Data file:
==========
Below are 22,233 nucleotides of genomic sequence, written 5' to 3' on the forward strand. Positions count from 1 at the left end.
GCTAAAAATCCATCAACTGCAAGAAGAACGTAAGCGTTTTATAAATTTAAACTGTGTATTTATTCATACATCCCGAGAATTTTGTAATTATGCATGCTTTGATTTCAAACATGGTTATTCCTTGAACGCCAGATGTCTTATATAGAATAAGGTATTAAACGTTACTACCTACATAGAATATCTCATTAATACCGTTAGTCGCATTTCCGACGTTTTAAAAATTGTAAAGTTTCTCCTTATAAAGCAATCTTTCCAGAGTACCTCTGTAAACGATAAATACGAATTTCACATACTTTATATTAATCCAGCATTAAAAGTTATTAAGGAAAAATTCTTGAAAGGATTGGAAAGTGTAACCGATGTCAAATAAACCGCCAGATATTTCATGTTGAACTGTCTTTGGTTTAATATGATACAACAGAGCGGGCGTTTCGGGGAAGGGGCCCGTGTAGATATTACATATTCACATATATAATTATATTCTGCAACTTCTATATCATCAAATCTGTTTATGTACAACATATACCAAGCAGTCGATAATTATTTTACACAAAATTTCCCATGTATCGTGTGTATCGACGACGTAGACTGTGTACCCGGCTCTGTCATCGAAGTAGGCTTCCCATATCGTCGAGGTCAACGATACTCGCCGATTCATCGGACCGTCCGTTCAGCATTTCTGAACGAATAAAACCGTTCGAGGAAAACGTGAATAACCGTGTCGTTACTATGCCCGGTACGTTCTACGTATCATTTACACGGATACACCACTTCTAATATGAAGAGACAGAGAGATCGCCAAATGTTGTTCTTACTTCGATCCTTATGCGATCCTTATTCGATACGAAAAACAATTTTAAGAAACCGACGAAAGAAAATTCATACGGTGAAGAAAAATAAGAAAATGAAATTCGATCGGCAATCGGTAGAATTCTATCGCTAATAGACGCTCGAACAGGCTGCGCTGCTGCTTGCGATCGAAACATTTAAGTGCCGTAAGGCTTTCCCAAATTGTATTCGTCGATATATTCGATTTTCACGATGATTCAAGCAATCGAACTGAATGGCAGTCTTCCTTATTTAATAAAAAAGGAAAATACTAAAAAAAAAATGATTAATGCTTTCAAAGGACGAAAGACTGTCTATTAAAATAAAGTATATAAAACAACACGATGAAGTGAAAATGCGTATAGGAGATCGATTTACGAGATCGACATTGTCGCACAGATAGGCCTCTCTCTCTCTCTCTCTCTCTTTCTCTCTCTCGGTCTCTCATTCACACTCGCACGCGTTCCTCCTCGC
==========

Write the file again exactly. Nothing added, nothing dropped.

Below are 22,233 nucleotides of genomic sequence, written 5' to 3' on the forward strand. Positions count from 1 at the left end.
GCTAAAAATCCATCAACTGCAAGAAGAACGTAAGCGTTTTATAAATTTAAACTGTGTATTTATTCATACATCCCGAGAATTTTGTAATTATGCATGCTTTGATTTCAAACATGGTTATTCCTTGAACGCCAGATGTCTTATATAGAATAAGGTATTAAACGTTACTACCTACATAGAATATCTCATTAATACCGTTAGTCGCATTTCCGACGTTTTAAAAATTGTAAAGTTTCTCCTTATAAAGCAATCTTTCCAGAGTACCTCTGTAAACGATAAATACGAATTTCACATACTTTATATTAATCCAGCATTAAAAGTTATTAAGGAAAAATTCTTGAAAGGATTGGAAAGTGTAACCGATGTCAAATAAACCGCCAGATATTTCATGTTGAACTGTCTTTGGTTTAATATGATACAACAGAGCGGGCGTTTCGGGGAAGGGGCCCGTGTAGATATTACATATTCACATATATAATTATATTCTGCAACTTCTATATCATCAAATCTGTTTATGTACAACATATACCAAGCAGTCGATAATTATTTTACACAAAATTTCCCATGTATCGTGTGTATCGACGACGTAGACTGTGTACCCGGCTCTGTCATCGAAGTAGGCTTCCCATATCGTCGAGGTCAACGATACTCGCCGATTCATCGGACCGTCCGTTCAGCATTTCTGAACGAATAAAACCGTTCGAGGAAAACGTGAATAACCGTGTCGTTACTATGCCCGGTACGTTCTACGTATCATTTACACGGATACACCACTTCTAATATGAAGAGACAGAGAGATCGCCAAATGTTGTTCTTACTTCGATCCTTATGCGATCCTTATTCGATACGAAAAACAATTTTAAGAAACCGACGAAAGAAAATTCATACGGTGAAGAAAAATAAGAAAATGAAATTCGATCGGCAATCGGTAGAATTCTATCGCTAATAGACGCTCGAACAGGCTGCGCTGCTGCTTGCGATCGAAACATTTAAGTGCCGTAAGGCTTTCCCAAATTGTATTCGTCGATATATTCGATTTTCACGATGATTCAAGCAATCGAACTGAATGGCAGTCTTCCTTATTTAATAAAAAAGGAAAATACTAAAAAAAAAATGATTAATGCTTTCAAAGGACGAAAGACTGTCTATTAAAATAAAGTATATAAAACAACACGATGAAGTGAAAATGCGTATAGGAGATCGATTTACGAGATCGACATTGTCGCACAGATAGGCCTCTCTCTCTCTCTCTCTCTCTTTCTCTCTCTCGGTCTCTCATTCACACTCGCACGCGTTCCTCCTCGC